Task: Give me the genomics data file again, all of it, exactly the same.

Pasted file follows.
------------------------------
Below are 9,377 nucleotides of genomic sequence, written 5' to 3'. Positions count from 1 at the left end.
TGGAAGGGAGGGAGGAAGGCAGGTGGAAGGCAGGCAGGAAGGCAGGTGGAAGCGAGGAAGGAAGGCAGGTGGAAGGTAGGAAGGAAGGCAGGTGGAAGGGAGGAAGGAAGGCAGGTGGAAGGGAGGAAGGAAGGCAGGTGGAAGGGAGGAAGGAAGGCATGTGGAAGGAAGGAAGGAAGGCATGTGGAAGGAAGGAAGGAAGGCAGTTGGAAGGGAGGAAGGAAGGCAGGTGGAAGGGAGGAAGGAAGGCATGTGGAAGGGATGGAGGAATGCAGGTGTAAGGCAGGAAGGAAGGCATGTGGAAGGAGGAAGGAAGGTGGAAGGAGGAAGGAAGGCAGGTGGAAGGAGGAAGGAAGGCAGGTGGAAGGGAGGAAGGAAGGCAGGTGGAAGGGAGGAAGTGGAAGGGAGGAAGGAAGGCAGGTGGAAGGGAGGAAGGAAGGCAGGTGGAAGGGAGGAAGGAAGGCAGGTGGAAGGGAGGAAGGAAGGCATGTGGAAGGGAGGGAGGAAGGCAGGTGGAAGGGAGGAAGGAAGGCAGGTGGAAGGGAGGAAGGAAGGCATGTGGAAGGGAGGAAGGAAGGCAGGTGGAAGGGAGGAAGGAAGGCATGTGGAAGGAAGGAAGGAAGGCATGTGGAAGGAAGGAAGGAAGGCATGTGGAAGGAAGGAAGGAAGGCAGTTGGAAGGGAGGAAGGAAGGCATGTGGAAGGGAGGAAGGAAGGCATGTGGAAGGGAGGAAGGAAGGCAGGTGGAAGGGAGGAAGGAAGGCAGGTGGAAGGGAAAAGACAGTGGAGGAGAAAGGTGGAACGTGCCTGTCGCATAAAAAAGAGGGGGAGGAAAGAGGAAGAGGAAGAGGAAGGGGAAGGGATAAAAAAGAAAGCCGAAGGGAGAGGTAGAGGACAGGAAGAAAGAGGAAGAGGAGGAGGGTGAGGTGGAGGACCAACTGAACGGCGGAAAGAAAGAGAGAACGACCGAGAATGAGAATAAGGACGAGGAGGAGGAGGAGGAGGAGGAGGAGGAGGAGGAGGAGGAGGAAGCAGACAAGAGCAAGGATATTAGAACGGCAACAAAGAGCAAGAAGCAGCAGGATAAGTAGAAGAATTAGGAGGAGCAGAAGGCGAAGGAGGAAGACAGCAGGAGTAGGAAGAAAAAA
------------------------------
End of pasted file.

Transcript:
Below are 9,377 nucleotides of genomic sequence, written 5' to 3'. Positions count from 1 at the left end.
TGGAAGGGAGGGAGGAAGGCAGGTGGAAGGCAGGCAGGAAGGCAGGTGGAAGCGAGGAAGGAAGGCAGGTGGAAGGTAGGAAGGAAGGCAGGTGGAAGGGAGGAAGGAAGGCAGGTGGAAGGGAGGAAGGAAGGCAGGTGGAAGGGAGGAAGGAAGGCATGTGGAAGGAAGGAAGGAAGGCATGTGGAAGGAAGGAAGGAAGGCAGTTGGAAGGGAGGAAGGAAGGCAGGTGGAAGGGAGGAAGGAAGGCATGTGGAAGGGATGGAGGAATGCAGGTGTAAGGCAGGAAGGAAGGCATGTGGAAGGAGGAAGGAAGGTGGAAGGAGGAAGGAAGGCAGGTGGAAGGAGGAAGGAAGGCAGGTGGAAGGGAGGAAGGAAGGCAGGTGGAAGGGAGGAAGTGGAAGGGAGGAAGGAAGGCAGGTGGAAGGGAGGAAGGAAGGCAGGTGGAAGGGAGGAAGGAAGGCAGGTGGAAGGGAGGAAGGAAGGCATGTGGAAGGGAGGGAGGAAGGCAGGTGGAAGGGAGGAAGGAAGGCAGGTGGAAGGGAGGAAGGAAGGCATGTGGAAGGGAGGAAGGAAGGCAGGTGGAAGGGAGGAAGGAAGGCATGTGGAAGGAAGGAAGGAAGGCATGTGGAAGGAAGGAAGGAAGGCATGTGGAAGGAAGGAAGGAAGGCAGTTGGAAGGGAGGAAGGAAGGCATGTGGAAGGGAGGAAGGAAGGCATGTGGAAGGGAGGAAGGAAGGCAGGTGGAAGGGAGGAAGGAAGGCAGGTGGAAGGGAAAAGACAGTGGAGGAGAAAGGTGGAACGTGCCTGTCGCATAAAAAAGAGGGGGAGGAAAGAGGAAGAGGAAGAGGAAGGGGAAGGGATAAAAAAGAAAGCCGAAGGGAGAGGTAGAGGACAGGAAGAAAGAGGAAGAGGAGGAGGGTGAGGTGGAGGACCAACTGAACGGCGGAAAGAAAGAGAGAACGACCGAGAATGAGAATAAGGACGAGGAGGAGGAGGAGGAGGAGGAGGAGGAGGAGGAGGAGGAGGAAGCAGACAAGAGCAAGGATATTAGAACGGCAACAAAGAGCAAGAAGCAGCAGGATAAGTAGAAGAATTAGGAGGAGCAGAAGGCGAAGGAGGAAGACAGCAGGAGTAGGAAGAAAAAA